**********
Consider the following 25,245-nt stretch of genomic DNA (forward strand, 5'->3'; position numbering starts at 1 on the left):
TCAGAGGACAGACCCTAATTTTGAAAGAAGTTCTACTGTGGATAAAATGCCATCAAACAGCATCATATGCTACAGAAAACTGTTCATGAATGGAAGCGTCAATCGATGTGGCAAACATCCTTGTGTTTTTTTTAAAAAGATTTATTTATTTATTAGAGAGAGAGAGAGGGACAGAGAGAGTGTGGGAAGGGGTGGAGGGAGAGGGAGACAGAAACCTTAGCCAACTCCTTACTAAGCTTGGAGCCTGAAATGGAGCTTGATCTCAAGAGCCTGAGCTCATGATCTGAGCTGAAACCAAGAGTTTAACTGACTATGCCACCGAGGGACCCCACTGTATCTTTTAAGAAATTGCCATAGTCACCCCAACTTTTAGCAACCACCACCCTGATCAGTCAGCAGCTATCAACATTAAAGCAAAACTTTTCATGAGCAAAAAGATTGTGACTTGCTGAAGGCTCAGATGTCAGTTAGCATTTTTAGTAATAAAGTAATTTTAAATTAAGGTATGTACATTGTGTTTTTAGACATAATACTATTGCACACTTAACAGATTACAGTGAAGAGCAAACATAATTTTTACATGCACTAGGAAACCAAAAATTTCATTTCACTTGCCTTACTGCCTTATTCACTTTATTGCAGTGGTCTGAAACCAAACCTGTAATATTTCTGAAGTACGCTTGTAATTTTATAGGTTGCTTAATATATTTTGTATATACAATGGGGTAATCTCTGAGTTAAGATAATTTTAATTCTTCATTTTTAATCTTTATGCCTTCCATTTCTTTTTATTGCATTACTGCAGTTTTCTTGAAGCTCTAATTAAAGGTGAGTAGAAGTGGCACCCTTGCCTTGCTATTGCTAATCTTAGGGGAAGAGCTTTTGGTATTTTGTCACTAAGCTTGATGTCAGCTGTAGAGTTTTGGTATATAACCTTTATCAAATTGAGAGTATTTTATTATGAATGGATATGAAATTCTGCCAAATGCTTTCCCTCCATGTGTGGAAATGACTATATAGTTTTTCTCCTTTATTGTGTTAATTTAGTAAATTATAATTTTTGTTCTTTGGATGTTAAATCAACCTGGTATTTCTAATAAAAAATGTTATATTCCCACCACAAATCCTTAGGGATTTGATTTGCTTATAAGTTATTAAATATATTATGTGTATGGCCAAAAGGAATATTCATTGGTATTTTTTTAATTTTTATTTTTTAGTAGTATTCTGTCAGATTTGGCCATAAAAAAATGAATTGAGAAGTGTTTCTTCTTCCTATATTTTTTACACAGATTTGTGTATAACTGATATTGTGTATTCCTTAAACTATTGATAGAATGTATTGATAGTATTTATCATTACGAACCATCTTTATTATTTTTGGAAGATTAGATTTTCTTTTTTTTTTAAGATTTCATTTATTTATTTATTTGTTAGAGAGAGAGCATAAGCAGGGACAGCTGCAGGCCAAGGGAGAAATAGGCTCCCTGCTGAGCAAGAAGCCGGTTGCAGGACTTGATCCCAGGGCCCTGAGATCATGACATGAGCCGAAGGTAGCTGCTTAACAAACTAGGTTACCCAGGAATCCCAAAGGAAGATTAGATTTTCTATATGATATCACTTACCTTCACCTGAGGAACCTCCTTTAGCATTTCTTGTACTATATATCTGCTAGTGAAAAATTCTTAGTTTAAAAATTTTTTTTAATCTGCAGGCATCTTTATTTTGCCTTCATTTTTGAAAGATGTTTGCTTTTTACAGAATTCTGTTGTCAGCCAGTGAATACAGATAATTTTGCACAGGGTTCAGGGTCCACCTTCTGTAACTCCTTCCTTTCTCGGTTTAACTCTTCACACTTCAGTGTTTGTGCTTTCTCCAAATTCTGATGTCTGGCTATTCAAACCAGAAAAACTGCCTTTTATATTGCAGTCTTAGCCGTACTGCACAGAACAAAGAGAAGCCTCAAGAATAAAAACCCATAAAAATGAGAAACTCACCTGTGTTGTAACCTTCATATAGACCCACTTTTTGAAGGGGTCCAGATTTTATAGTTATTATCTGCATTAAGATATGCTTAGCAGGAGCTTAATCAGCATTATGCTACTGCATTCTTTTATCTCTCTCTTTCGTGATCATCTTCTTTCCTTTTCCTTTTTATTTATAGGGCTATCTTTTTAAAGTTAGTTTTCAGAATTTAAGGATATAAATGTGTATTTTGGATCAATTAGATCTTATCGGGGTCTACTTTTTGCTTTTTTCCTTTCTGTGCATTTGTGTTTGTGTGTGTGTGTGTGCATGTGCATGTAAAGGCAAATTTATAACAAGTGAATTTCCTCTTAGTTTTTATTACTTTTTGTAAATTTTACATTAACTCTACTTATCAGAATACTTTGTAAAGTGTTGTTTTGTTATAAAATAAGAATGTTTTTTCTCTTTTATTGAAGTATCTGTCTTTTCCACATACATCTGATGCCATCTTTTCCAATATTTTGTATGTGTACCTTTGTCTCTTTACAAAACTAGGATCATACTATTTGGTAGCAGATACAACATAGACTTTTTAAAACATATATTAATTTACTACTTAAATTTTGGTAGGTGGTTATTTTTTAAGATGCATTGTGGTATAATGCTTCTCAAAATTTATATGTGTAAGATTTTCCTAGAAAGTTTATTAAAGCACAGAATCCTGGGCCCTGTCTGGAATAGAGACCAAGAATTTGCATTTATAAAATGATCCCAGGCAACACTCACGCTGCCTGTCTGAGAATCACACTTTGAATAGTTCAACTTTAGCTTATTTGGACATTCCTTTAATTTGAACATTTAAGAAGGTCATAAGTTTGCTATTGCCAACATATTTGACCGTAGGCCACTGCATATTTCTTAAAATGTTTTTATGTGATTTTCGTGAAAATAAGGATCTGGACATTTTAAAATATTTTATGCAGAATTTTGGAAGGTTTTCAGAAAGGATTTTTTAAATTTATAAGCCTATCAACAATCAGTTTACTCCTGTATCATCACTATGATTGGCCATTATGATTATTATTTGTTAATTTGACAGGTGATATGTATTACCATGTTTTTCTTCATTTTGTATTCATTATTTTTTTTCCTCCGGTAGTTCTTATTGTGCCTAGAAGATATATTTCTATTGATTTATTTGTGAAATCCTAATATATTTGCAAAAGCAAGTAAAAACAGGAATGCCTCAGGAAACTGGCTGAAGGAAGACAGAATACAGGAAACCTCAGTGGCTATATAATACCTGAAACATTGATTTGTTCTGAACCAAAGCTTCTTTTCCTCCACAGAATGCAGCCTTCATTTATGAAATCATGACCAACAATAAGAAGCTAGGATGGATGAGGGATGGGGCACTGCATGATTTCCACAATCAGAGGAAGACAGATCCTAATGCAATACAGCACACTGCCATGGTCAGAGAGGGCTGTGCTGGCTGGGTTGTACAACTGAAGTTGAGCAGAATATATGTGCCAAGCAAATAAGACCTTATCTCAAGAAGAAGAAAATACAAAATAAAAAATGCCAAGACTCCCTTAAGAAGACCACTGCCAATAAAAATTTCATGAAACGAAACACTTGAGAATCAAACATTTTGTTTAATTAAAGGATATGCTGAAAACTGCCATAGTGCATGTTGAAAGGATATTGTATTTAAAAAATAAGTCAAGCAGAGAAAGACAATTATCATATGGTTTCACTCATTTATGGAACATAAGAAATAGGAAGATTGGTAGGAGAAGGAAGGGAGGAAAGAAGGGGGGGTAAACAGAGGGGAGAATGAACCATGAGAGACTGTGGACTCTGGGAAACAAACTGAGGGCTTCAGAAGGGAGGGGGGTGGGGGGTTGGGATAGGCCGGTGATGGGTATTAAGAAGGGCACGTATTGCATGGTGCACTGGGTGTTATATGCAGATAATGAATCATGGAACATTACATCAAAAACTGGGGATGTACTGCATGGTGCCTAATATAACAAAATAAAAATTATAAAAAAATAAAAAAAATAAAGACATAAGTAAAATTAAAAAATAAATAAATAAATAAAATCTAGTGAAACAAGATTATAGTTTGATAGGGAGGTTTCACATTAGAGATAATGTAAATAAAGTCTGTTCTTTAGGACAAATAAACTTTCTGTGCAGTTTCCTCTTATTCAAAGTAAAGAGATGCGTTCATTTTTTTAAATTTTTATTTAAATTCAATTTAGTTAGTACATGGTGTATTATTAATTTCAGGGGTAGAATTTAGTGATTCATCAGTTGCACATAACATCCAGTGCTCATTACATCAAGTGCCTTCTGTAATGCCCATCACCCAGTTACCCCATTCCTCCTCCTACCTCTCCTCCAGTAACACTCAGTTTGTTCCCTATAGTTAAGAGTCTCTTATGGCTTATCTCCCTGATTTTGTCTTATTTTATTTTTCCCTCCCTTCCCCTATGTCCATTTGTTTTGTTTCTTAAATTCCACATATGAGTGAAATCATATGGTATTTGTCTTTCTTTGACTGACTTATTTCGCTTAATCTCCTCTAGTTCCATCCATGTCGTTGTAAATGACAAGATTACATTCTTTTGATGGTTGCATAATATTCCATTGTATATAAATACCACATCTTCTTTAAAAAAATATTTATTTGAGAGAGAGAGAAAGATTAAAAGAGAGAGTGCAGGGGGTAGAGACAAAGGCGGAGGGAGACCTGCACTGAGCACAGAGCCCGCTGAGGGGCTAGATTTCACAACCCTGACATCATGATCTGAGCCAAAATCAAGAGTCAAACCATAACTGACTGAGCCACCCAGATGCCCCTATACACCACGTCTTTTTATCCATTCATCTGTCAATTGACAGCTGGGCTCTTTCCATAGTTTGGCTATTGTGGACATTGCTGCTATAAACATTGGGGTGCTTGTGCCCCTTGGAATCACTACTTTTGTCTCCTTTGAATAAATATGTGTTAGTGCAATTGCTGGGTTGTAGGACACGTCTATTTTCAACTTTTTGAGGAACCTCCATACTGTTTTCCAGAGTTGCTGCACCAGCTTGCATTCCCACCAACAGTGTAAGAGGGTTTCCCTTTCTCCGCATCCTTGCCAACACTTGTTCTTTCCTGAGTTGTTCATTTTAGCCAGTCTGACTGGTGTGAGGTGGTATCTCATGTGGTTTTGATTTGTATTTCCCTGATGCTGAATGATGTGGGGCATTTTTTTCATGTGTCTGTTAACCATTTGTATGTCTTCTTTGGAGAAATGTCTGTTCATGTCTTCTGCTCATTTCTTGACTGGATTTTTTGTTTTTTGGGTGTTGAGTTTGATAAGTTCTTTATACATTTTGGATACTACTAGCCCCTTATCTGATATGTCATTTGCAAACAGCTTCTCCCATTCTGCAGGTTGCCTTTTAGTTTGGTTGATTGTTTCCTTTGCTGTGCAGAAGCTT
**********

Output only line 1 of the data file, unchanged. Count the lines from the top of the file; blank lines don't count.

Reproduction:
Consider the following 25,245-nt stretch of genomic DNA (forward strand, 5'->3'; position numbering starts at 1 on the left):